Etymology
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misdeed (n.)

Old English misdæd (West Saxon), misded (Anglian, Kentish) "a wicked action, evil deed, sin," a common Germanic compound (compare Old Saxon misdad, Old Frisian misdede, Middle Dutch misdaet, Old High German mistat, German Missetat, Gothic missadeþs); see mis- (1) "bad, wrong" + deed (n.). The oldest surviving English noun in mis- (1).

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misuse (n.)

late 14c., "improper use, misapplication," from mis- (1) "bad, wrong" + use (n.) and in part from Old French mesus "abuse, excess, misdeed." As "abuse, ill-treatment" it is attested from 1590s.

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forfeit (n.)
late 14c., forfet, "misdeed, offense against established authority," also "something to which the right is lost through a misdeed," from Old French forfet, forfait "crime, punishable offense" (12c.), originally past participle of forfaire "transgress," from for- "outside, beyond" (from Latin foris; see foreign) + faire "to do" (from Latin facere "to make, do," from PIE root *dhe- "to set, put"). A French version of Medieval Latin foris factum; the notion perhaps is to "do too much, go beyond (what is right)." As an adjective from late 14c., from Old French forfait. Compare foreclose.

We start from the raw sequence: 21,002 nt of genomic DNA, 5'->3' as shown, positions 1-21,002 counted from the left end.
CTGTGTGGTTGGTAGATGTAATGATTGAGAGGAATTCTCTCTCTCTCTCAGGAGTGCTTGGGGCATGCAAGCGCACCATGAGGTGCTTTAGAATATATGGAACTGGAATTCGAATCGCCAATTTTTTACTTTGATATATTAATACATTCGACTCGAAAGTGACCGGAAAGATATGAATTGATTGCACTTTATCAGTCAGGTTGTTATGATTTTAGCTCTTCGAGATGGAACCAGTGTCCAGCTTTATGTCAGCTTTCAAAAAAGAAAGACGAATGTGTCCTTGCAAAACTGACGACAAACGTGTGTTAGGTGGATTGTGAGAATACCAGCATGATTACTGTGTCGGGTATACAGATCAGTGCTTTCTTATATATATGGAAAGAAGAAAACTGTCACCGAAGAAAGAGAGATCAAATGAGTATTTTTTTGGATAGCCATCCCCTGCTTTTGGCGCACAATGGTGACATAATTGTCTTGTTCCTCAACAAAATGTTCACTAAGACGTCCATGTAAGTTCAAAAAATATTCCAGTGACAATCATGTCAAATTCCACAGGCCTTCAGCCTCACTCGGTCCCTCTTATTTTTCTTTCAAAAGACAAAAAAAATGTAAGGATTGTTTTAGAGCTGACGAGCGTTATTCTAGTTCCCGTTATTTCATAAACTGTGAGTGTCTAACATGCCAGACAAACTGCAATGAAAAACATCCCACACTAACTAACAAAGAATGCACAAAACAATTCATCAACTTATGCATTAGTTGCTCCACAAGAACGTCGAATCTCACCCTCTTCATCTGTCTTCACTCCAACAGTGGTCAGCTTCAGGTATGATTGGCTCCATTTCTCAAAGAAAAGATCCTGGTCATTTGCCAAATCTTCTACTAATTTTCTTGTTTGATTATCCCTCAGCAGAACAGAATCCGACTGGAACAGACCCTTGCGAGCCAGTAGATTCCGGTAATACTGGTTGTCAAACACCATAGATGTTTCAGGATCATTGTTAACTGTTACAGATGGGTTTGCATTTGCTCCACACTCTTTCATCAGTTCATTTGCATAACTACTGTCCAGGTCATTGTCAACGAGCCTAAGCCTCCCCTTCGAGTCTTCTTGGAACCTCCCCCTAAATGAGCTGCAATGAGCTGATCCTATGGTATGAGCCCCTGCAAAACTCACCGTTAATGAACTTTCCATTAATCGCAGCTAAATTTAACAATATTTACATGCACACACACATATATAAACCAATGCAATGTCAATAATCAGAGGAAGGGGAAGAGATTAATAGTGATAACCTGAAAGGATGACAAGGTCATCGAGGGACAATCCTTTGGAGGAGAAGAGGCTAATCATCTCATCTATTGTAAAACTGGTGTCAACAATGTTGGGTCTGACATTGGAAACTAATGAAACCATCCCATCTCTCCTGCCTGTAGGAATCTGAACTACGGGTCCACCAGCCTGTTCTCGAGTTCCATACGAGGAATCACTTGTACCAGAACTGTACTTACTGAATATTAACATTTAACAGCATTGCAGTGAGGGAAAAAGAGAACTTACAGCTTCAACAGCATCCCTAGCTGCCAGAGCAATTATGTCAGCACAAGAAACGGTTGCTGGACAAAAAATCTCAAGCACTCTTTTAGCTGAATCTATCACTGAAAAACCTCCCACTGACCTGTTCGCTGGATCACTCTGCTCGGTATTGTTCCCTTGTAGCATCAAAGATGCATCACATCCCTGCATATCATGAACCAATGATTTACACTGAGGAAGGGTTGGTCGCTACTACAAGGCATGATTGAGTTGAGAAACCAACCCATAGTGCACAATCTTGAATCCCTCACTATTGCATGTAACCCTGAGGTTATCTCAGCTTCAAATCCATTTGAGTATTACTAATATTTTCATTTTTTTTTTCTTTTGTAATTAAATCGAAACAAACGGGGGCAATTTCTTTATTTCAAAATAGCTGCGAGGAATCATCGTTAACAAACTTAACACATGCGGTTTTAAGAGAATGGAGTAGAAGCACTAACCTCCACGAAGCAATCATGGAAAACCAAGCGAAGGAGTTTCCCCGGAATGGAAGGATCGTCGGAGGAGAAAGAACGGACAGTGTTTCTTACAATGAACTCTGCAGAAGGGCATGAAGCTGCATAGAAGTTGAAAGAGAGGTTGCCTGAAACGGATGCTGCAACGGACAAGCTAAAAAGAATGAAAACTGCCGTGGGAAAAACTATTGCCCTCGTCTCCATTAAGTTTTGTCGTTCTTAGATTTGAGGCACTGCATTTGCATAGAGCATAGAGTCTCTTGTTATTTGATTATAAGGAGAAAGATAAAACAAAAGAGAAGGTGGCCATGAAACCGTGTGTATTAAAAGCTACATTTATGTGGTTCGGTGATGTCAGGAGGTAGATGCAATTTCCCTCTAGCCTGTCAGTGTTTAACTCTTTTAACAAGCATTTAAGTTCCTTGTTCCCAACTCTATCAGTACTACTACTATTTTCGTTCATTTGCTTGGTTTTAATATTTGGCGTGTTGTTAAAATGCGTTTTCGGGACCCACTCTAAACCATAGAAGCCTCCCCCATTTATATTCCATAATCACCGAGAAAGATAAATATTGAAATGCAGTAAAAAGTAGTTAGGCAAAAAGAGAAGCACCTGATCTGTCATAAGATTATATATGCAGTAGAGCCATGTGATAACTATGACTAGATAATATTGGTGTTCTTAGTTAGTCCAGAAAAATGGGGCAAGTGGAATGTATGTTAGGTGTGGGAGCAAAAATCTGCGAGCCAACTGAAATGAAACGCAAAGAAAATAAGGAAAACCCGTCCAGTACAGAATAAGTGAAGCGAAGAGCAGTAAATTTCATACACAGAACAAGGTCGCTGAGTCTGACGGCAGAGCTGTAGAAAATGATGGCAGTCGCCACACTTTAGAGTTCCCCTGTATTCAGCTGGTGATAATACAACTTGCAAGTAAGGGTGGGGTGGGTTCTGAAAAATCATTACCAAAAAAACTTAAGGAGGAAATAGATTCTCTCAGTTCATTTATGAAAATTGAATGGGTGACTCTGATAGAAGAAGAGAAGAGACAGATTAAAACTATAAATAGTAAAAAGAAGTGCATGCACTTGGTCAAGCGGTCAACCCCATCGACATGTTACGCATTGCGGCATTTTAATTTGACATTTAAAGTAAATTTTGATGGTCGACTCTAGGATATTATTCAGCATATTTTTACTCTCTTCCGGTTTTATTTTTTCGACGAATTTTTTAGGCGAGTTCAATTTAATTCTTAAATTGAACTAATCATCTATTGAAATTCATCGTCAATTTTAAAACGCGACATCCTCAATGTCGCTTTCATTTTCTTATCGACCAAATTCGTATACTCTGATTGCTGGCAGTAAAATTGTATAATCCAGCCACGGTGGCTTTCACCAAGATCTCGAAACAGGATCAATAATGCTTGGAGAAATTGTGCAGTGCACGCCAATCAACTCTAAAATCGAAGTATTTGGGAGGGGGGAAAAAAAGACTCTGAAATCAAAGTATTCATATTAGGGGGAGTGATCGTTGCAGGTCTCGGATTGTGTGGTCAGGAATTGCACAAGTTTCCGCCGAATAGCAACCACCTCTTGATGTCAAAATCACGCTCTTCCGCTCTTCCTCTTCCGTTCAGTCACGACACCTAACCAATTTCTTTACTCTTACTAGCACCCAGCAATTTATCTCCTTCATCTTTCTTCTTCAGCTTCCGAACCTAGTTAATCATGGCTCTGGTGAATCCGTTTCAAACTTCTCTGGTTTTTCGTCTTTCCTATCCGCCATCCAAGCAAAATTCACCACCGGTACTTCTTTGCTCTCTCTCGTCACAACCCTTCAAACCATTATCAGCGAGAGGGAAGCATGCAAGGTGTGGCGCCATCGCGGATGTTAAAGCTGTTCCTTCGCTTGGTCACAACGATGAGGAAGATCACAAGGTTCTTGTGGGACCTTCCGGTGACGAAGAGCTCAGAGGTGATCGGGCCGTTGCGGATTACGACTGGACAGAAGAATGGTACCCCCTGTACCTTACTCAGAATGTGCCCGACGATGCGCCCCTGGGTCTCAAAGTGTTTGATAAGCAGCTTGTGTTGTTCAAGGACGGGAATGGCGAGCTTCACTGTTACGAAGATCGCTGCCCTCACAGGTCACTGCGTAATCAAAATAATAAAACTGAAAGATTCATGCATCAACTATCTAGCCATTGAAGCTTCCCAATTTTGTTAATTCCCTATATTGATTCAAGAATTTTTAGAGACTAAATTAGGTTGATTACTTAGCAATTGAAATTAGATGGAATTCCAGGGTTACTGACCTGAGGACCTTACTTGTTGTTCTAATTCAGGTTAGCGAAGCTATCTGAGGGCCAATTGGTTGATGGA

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sin (n.)

Old English synn "moral wrongdoing, injury, mischief, enmity, feud, guilt, crime, offense against God, misdeed," from Proto-Germanic *sundiō "sin" (source also of Old Saxon sundia, Old Frisian sende, Middle Dutch sonde, Dutch zonde, German Sünde "sin, transgression, trespass, offense," extended forms), probably ultimately "it is true," i.e. "the sin is real" (compare Gothic sonjis, Old Norse sannr "true"), from PIE *snt-ya-, a collective form from *es-ont- "becoming," present participle of root *es- "to be."

The semantic development is via notion of "to be truly the one (who is guilty)," as in Old Norse phrase verð sannr at "be found guilty of," and the use of the phrase "it is being" in Hittite confessional formula. The same process probably yielded the Latin word sons (genitive sontis) "guilty, criminal" from present participle of sum, esse "to be, that which is." Some etymologists believe the Germanic word was an early borrowing directly from the Latin genitive. Also see sooth.

Sin-eater is attested from 1680s. To live in sin "cohabit without marriage" is from 1838; used earlier in a more general sense. Ice hockey slang sin bin "penalty box" is attested from 1950.

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